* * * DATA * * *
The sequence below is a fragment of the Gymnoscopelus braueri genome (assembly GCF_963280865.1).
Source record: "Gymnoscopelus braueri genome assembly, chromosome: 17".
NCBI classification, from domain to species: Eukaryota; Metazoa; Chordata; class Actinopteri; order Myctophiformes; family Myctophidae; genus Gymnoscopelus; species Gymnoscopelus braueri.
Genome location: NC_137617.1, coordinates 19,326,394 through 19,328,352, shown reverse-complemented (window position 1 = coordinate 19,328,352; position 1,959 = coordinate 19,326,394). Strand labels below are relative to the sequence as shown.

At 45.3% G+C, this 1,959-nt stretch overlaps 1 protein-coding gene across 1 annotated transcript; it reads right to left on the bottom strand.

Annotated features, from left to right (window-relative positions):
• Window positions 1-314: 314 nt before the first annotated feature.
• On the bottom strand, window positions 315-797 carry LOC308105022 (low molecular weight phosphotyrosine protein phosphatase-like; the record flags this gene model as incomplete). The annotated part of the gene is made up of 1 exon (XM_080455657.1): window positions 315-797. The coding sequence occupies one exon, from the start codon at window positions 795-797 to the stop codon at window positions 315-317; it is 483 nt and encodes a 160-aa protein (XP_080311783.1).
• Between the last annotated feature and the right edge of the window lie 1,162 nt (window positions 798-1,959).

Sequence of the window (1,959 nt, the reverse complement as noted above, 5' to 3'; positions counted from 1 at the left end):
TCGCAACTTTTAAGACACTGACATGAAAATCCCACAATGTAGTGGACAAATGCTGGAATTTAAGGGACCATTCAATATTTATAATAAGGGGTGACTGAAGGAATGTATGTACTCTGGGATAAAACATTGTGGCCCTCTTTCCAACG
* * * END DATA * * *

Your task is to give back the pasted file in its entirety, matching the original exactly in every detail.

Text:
The sequence below is a fragment of the Gymnoscopelus braueri genome (assembly GCF_963280865.1).
Source record: "Gymnoscopelus braueri genome assembly, chromosome: 17".
NCBI classification, from domain to species: Eukaryota; Metazoa; Chordata; class Actinopteri; order Myctophiformes; family Myctophidae; genus Gymnoscopelus; species Gymnoscopelus braueri.
Genome location: NC_137617.1, coordinates 19,326,394 through 19,328,352, shown reverse-complemented (window position 1 = coordinate 19,328,352; position 1,959 = coordinate 19,326,394). Strand labels below are relative to the sequence as shown.

At 45.3% G+C, this 1,959-nt stretch overlaps 1 protein-coding gene across 1 annotated transcript; it reads right to left on the bottom strand.

Annotated features, from left to right (window-relative positions):
• Window positions 1-314: 314 nt before the first annotated feature.
• On the bottom strand, window positions 315-797 carry LOC308105022 (low molecular weight phosphotyrosine protein phosphatase-like; the record flags this gene model as incomplete). The annotated part of the gene is made up of 1 exon (XM_080455657.1): window positions 315-797. The coding sequence occupies one exon, from the start codon at window positions 795-797 to the stop codon at window positions 315-317; it is 483 nt and encodes a 160-aa protein (XP_080311783.1).
• Between the last annotated feature and the right edge of the window lie 1,162 nt (window positions 798-1,959).

Sequence of the window (1,959 nt, the reverse complement as noted above, 5' to 3'; positions counted from 1 at the left end):
TCGCAACTTTTAAGACACTGACATGAAAATCCCACAATGTAGTGGACAAATGCTGGAATTTAAGGGACCATTCAATATTTATAATAAGGGGTGACTGAAGGAATGTATGTACTCTGGGATAAAACATTGTGGCCCTCTTTCCAACG